Chicago, Feb 23 (AP/UNB) — R. Kelly, the R&B star who has been trailed for decades by allegations that he violated underage girls and women and held some as virtual slaves, is due in court Saturday after being charged with aggravated sexual abuse involving four victims, including at least three between the ages of 13 and 17.
In a brief appearance before reporters, Cook County State's Attorney Kim Foxx on Friday announced the 10 counts against the 52-year-old Grammy winner, whose real name is Robert Kelly. She said the abuse dated back as far as 1998 and spanned more than a decade. She did not comment on the charges or take questions.
Kelly was driven to a Chicago police station in a dark colored van with heavily tinted rear windows around 8:15 p.m. Friday. He did not respond to questions from gathered reporters as he walked inside the building.
Police spokesman Anthony Guglielmi tweeted a short time later that Kelly was under arrest. He was expected to be held overnight before an appearance Saturday in bond court.
Kelly's attorney, Steve Greenberg, told reporters following the singer's arrest that one of the charges he faces appears to be tied to a decade-old child pornography case.
"Double jeopardy should bar that case," Greenberg said. "He won that case."
Kelly, who was acquitted of child pornography charges in 2008, has consistently denied any sexual misconduct.
Greenberg said he thinks prosecutors rushed to judgment Friday in charging Kelly, calling the singer "an innocent man."
"Mr. Kelly is strong," Greenberg added. "He's got a lot of support and he's going to be vindicated on all these charges."
The arrest sets the stage for another #MeToo-era celebrity trial. Bill Cosby went to prison last year, and former Hollywood studio boss Harvey Weinstein is awaiting trial.
Best known for hits such as "I Believe I Can Fly," Kelly was charged a week after Michael Avenatti, the attorney whose clients have included porn star Stormy Daniels, said he gave prosecutors new video evidence of the singer with an underage girl.
At a news conference earlier Friday in Chicago, Avenatti said a 14-year-old girl seen with R. Kelly on the video is among four victims mentioned in the indictment. He said the footage shows two separate scenes on two separate days at Kelly's residence in the late 1990s.
During the video, both the victim and Kelly refer to her age 10 times, he said.
Avenatti said he represents six clients, including two victims, two parents and two people he describes as "knowing R. Kelly and being within his inner circle for the better part of 25 years."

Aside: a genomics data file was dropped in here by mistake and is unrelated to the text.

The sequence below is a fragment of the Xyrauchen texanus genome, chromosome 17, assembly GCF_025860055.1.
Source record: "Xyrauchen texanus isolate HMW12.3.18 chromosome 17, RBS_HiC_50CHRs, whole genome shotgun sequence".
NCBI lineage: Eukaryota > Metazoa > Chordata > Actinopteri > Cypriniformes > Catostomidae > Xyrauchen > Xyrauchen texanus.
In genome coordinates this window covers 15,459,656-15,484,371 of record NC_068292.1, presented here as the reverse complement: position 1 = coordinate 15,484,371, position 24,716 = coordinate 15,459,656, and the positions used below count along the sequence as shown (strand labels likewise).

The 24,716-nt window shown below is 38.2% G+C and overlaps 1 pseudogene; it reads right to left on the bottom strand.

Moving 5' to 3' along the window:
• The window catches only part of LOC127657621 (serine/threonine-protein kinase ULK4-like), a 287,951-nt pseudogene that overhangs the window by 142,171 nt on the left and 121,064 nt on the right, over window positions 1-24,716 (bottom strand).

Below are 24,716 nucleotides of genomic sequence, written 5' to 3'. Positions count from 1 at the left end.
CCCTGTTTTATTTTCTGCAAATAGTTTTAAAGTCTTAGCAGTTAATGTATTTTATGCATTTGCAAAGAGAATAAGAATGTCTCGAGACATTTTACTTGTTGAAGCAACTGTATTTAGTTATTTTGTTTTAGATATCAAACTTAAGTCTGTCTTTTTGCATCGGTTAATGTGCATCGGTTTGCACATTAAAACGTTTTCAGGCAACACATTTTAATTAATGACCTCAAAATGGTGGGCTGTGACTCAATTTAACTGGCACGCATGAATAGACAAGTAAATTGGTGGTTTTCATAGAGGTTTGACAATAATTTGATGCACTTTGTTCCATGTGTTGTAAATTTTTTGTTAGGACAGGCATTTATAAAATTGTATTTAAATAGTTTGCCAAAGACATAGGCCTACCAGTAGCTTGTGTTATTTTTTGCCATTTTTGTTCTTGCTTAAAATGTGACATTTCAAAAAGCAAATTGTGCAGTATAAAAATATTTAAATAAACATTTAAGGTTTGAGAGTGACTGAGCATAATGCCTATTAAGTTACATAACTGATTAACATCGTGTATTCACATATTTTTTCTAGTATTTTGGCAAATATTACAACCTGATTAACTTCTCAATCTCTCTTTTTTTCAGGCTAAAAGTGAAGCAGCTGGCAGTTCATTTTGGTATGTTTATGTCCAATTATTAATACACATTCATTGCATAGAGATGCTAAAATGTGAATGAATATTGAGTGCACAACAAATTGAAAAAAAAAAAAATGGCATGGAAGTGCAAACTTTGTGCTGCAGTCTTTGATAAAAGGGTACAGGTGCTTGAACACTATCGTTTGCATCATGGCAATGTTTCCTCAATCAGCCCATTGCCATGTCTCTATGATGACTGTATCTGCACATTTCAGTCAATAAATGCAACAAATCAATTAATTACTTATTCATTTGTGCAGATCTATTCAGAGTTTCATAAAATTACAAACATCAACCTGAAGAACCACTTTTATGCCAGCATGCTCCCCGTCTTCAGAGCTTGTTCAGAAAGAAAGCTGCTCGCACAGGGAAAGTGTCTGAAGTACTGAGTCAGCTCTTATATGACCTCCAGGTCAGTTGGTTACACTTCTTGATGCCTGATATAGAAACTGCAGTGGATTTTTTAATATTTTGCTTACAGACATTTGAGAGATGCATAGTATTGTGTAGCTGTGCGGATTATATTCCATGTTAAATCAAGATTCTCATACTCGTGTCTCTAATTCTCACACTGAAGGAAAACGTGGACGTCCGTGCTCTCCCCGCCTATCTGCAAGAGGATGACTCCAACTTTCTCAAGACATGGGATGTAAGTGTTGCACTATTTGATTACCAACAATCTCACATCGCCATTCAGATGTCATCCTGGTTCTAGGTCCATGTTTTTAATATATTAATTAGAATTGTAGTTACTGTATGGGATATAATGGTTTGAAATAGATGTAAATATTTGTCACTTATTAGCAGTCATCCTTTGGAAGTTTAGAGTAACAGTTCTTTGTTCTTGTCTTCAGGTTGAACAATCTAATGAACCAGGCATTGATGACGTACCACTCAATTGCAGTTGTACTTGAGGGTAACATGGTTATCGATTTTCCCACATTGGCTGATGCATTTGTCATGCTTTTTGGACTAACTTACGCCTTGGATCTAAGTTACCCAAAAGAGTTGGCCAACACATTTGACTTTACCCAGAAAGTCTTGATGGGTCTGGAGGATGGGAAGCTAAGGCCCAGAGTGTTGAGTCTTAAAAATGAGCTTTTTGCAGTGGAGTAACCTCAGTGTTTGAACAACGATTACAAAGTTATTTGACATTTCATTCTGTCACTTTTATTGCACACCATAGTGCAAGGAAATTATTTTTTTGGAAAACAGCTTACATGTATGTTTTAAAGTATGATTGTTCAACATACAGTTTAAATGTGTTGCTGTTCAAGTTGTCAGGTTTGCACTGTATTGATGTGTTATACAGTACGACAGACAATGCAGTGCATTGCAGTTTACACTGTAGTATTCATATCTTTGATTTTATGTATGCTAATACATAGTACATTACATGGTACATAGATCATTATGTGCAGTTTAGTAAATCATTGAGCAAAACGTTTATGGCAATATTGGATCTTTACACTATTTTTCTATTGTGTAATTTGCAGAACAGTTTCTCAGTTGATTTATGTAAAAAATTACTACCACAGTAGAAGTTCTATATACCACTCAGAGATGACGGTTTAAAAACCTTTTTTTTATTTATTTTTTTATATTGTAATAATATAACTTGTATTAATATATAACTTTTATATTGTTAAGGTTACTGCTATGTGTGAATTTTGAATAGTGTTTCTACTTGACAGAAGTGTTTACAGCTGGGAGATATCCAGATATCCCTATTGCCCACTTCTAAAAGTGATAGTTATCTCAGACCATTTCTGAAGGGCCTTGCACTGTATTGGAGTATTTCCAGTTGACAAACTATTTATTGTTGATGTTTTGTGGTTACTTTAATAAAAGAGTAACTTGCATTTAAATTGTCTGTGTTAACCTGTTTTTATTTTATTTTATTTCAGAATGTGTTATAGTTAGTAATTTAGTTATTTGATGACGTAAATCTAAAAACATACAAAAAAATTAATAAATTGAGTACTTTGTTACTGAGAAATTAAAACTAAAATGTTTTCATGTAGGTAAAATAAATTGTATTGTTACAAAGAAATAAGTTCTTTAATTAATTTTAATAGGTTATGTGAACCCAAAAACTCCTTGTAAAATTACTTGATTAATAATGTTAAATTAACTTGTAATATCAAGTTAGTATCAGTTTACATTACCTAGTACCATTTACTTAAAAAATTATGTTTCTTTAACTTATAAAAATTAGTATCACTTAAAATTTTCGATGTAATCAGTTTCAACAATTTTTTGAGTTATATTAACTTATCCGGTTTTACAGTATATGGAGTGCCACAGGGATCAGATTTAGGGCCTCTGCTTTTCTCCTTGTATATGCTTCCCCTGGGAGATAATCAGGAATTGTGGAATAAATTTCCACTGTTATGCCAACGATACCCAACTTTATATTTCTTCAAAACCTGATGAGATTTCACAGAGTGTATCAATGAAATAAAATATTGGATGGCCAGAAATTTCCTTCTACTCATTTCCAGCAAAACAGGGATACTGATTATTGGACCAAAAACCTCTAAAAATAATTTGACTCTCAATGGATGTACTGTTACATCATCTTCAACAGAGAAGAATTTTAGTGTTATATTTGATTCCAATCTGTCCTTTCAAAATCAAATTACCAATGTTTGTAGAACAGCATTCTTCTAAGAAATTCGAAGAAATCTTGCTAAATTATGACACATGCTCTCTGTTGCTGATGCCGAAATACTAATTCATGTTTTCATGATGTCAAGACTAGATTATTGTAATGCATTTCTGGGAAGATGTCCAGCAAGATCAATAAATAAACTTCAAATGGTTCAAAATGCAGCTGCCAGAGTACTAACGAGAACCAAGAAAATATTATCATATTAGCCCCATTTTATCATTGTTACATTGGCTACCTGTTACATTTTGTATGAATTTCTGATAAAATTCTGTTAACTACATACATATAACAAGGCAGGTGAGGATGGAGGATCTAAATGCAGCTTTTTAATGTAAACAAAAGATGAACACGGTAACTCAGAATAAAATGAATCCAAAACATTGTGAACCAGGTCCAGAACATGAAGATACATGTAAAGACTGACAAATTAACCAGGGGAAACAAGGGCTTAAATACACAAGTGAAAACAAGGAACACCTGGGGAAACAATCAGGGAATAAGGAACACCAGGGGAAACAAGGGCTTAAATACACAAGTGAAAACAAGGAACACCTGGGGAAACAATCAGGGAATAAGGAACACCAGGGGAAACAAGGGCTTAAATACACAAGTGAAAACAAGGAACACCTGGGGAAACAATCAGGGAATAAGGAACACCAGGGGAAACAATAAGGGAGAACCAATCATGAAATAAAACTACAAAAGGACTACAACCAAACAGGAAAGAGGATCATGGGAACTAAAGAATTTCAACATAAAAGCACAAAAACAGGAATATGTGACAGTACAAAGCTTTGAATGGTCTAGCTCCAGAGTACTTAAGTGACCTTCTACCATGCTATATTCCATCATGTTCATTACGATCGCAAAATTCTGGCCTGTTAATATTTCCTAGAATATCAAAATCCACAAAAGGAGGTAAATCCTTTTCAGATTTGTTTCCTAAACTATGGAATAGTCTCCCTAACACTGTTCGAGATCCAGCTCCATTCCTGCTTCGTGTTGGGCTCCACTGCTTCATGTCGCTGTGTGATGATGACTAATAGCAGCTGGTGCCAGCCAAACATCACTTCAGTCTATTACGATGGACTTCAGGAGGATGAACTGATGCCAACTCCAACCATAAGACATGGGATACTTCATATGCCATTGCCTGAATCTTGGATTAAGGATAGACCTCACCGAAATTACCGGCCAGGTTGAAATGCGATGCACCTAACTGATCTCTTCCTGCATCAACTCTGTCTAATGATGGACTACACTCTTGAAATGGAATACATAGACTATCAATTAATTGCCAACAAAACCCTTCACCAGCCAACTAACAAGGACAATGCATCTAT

"I don't know what the tape is," Greenberg said of the video Avenatti gave prosecutors. "We haven't seen it. No one's showed us the tape."
The new charges marked "a watershed moment," Avenatti said, adding that he believes more than 10 other people associated with Kelly should be charged as "enablers" for helping with the assaults, transporting minors and covering up evidence.
The video surfaced during a 10-month investigation by Avenatti's office. He told the AP that the person who provided the VHS tape knew both Kelly and the female in the video.
The jury in 2008 acquitted Kelly of child pornography charges that arose from a graphic video that prosecutors said showed him having sex with a girl as young as 13. He and the young woman allegedly seen with him denied they were in the 27-minute video, even though the picture quality was good and witnesses testified it was them, and she did not take the stand. Kelly could have gotten 15 years in prison.
Charging Kelly now for actions that occurred in the same time frame as the allegations from the 2008 trial suggests the accusers are cooperating this time and willing to testify.
Because the alleged victim 10 years ago denied that she was on the video and did not testify, the state's attorney office had little recourse except to charge the lesser offense under Illinois law, child pornography, which required a lower standard of evidence.
Each count of the new charges carries up to seven years in prison. If Kelly is convicted on all 10 counts, a judge could decide that the sentences run one after the other — making it possible for him to receive up to 70 years behind bars. Probation is also an option under the statute.
Greenberg said he offered to sit down with prosecutors before charges were filed to discuss why the allegations were "baseless." But they refused, he said.
"Unfortunately, they have succumbed to the court of public opinion, who've convicted him," he said.